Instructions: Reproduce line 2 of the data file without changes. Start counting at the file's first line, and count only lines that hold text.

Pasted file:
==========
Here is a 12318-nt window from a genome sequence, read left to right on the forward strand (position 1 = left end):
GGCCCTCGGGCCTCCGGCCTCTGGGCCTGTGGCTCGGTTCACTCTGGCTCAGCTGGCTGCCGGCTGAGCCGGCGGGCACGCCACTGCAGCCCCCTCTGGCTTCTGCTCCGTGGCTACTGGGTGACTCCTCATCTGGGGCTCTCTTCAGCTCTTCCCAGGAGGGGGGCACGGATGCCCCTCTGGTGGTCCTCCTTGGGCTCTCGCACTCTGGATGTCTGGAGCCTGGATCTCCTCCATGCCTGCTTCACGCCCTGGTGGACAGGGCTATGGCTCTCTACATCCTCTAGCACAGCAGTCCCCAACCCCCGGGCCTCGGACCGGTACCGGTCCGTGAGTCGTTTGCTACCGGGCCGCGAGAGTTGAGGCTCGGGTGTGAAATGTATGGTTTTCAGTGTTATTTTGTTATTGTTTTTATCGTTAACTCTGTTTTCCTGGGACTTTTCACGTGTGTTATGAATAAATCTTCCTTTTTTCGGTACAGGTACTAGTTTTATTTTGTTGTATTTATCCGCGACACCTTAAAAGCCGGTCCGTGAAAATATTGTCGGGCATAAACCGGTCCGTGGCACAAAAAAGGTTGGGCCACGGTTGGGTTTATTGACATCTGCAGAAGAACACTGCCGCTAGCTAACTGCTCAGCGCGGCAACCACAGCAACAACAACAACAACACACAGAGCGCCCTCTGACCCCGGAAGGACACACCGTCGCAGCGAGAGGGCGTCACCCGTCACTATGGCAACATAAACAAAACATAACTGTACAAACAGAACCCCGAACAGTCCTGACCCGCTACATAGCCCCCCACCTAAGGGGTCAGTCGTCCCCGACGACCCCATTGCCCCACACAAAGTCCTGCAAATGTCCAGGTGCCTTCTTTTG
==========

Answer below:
GGCCCTCGGGCCTCCGGCCTCTGGGCCTGTGGCTCGGTTCACTCTGGCTCAGCTGGCTGCCGGCTGAGCCGGCGGGCACGCCACTGCAGCCCCCTCTGGCTTCTGCTCCGTGGCTACTGGGTGACTCCTCATCTGGGGCTCTCTTCAGCTCTTCCCAGGAGGGGGGCACGGATGCCCCTCTGGTGGTCCTCCTTGGGCTCTCGCACTCTGGATGTCTGGAGCCTGGATCTCCTCCATGCCTGCTTCACGCCCTGGTGGACAGGGCTATGGCTCTCTACATCCTCTAGCACAGCAGTCCCCAACCCCCGGGCCTCGGACCGGTACCGGTCCGTGAGTCGTTTGCTACCGGGCCGCGAGAGTTGAGGCTCGGGTGTGAAATGTATGGTTTTCAGTGTTATTTTGTTATTGTTTTTATCGTTAACTCTGTTTTCCTGGGACTTTTCACGTGTGTTATGAATAAATCTTCCTTTTTTCGGTACAGGTACTAGTTTTATTTTGTTGTATTTATCCGCGACACCTTAAAAGCCGGTCCGTGAAAATATTGTCGGGCATAAACCGGTCCGTGGCACAAAAAAGGTTGGGCCACGGTTGGGTTTATTGACATCTGCAGAAGAACACTGCCGCTAGCTAACTGCTCAGCGCGGCAACCACAGCAACAACAACAACAACACACAGAGCGCCCTCTGACCCCGGAAGGACACACCGTCGCAGCGAGAGGGCGTCACCCGTCACTATGGCAACATAAACAAAACATAACTGTACAAACAGAACCCCGAACAGTCCTGACCCGCTACATAGCCCCCCACCTAAGGGGTCAGTCGTCCCCGACGACCCCATTGCCCCACACAAAGTCCTGCAAATGTCCAGGTGCCTTCTTTTG